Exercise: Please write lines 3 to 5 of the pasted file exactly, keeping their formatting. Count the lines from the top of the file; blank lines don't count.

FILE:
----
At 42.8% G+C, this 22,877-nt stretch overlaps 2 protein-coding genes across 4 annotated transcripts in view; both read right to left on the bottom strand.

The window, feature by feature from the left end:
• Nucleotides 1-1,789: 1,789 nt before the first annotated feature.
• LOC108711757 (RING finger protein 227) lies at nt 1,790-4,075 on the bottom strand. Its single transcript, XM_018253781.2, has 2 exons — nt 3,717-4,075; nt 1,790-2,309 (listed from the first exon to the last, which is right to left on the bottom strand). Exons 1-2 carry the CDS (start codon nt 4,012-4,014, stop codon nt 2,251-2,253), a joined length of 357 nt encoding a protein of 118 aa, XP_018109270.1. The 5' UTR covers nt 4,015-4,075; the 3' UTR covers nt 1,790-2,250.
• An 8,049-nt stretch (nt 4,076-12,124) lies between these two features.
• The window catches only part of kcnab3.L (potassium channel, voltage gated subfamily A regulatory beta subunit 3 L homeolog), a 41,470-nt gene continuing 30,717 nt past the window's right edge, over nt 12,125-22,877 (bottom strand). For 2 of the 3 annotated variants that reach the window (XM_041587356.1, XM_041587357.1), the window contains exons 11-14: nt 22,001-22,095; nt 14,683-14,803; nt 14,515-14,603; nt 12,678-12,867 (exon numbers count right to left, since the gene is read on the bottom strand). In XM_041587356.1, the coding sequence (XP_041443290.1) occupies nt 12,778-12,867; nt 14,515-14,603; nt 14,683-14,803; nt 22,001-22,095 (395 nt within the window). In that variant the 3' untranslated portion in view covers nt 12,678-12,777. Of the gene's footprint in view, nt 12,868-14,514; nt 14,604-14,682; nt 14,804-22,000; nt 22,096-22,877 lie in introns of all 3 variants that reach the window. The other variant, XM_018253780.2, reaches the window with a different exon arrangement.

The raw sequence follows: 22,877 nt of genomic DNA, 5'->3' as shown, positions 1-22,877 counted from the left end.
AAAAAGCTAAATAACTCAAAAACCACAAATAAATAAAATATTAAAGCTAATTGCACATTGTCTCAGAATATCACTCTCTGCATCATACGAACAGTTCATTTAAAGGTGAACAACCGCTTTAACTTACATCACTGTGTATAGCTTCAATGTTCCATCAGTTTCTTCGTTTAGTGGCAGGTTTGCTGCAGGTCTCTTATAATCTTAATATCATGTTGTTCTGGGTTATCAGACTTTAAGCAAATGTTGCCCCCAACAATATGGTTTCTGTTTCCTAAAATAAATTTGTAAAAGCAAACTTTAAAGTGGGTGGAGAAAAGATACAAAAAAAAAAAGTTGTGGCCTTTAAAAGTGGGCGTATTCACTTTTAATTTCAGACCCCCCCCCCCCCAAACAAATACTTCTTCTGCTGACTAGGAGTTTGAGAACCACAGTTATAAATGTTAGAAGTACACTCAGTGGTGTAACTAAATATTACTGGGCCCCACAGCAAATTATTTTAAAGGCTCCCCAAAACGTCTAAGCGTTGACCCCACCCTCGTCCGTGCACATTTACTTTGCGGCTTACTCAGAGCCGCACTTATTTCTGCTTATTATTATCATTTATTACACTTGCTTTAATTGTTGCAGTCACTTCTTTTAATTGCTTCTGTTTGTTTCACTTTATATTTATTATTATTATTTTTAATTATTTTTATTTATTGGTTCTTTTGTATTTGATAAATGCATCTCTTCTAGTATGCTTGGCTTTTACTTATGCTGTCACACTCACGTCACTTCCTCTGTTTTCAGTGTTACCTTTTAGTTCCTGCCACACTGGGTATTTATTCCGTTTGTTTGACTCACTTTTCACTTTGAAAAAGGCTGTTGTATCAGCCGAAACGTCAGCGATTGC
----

• Nucleotides 1-1,789: 1,789 nt before the first annotated feature.
• LOC108711757 (RING finger protein 227) lies at nt 1,790-4,075 on the bottom strand. Its single transcript, XM_018253781.2, has 2 exons — nt 3,717-4,075; nt 1,790-2,309 (listed from the first exon to the last, which is right to left on the bottom strand). Exons 1-2 carry the CDS (start codon nt 4,012-4,014, stop codon nt 2,251-2,253), a joined length of 357 nt encoding a protein of 118 aa, XP_018109270.1. The 5' UTR covers nt 4,015-4,075; the 3' UTR covers nt 1,790-2,250.
• An 8,049-nt stretch (nt 4,076-12,124) lies between these two features.